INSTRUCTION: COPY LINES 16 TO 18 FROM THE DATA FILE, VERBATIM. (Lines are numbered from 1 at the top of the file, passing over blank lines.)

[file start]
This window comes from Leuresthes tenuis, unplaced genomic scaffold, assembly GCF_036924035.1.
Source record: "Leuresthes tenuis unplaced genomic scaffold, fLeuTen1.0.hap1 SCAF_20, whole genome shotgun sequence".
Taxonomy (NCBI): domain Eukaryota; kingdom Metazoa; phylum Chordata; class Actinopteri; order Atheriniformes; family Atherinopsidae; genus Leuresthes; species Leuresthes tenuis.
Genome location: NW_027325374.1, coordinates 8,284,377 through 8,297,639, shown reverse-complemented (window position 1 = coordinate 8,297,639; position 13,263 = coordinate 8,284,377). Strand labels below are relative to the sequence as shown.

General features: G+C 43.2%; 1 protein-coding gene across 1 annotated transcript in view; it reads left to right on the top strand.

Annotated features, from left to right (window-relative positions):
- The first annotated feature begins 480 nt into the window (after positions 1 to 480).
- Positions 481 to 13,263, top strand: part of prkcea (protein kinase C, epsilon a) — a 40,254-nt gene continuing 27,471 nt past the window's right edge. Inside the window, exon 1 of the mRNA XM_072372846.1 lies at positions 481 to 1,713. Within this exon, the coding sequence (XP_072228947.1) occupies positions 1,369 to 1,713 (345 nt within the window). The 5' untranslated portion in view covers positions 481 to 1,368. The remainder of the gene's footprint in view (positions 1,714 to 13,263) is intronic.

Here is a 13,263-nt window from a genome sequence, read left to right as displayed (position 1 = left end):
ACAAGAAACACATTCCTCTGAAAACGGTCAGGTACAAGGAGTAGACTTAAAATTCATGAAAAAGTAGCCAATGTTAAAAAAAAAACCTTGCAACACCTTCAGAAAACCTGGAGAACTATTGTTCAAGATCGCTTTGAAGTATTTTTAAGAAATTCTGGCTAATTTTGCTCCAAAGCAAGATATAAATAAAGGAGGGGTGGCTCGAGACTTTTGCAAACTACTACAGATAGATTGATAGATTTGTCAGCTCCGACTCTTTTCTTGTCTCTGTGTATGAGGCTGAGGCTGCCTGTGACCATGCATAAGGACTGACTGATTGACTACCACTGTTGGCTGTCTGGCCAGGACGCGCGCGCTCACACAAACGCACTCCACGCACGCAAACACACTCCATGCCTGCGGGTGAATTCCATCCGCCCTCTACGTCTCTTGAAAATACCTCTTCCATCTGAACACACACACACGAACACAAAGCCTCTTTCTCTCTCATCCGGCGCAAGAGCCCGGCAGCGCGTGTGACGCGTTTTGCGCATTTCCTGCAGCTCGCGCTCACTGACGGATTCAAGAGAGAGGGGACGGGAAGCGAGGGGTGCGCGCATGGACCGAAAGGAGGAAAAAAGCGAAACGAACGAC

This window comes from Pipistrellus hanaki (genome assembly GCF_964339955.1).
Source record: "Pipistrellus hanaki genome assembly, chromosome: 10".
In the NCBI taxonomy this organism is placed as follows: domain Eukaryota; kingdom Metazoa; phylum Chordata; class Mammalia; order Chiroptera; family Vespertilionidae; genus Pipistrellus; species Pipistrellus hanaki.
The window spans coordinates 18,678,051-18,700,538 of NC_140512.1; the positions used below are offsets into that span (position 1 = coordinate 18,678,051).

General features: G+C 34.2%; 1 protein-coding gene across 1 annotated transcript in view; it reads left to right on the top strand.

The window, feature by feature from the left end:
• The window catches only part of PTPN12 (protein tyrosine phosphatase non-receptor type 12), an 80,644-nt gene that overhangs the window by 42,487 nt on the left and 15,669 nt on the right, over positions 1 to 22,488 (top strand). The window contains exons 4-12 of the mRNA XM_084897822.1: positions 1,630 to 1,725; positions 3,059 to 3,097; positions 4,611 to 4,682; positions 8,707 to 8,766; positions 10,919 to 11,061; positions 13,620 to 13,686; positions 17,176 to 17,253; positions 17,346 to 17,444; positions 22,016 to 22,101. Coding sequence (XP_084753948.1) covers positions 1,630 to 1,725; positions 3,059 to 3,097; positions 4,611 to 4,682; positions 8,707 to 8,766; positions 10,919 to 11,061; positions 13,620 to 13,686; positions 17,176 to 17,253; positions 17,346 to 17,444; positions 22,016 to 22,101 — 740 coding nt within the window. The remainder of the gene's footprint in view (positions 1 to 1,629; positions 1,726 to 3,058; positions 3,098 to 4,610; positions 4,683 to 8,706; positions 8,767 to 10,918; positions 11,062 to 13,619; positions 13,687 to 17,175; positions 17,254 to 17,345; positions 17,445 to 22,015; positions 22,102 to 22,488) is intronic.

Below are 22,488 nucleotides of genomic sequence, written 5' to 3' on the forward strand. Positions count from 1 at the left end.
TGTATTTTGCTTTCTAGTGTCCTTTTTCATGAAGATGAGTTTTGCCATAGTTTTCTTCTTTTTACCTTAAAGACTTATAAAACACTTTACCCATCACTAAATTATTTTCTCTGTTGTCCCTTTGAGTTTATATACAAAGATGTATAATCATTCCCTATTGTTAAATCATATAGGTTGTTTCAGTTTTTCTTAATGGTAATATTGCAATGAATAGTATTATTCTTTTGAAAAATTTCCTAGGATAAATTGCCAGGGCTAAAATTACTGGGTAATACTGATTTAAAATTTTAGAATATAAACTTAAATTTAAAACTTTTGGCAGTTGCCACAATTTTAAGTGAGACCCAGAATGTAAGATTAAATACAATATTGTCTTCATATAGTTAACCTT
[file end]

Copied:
The window, feature by feature from the left end:
• The window catches only part of PTPN12 (protein tyrosine phosphatase non-receptor type 12), an 80,644-nt gene that overhangs the window by 42,487 nt on the left and 15,669 nt on the right, over positions 1 to 22,488 (top strand). The window contains exons 4-12 of the mRNA XM_084897822.1: positions 1,630 to 1,725; positions 3,059 to 3,097; positions 4,611 to 4,682; positions 8,707 to 8,766; positions 10,919 to 11,061; positions 13,620 to 13,686; positions 17,176 to 17,253; positions 17,346 to 17,444; positions 22,016 to 22,101. Coding sequence (XP_084753948.1) covers positions 1,630 to 1,725; positions 3,059 to 3,097; positions 4,611 to 4,682; positions 8,707 to 8,766; positions 10,919 to 11,061; positions 13,620 to 13,686; positions 17,176 to 17,253; positions 17,346 to 17,444; positions 22,016 to 22,101 — 740 coding nt within the window. The remainder of the gene's footprint in view (positions 1 to 1,629; positions 1,726 to 3,058; positions 3,098 to 4,610; positions 4,683 to 8,706; positions 8,767 to 10,918; positions 11,062 to 13,619; positions 13,687 to 17,175; positions 17,254 to 17,345; positions 17,445 to 22,015; positions 22,102 to 22,488) is intronic.

Below are 22,488 nucleotides of genomic sequence, written 5' to 3' on the forward strand. Positions count from 1 at the left end.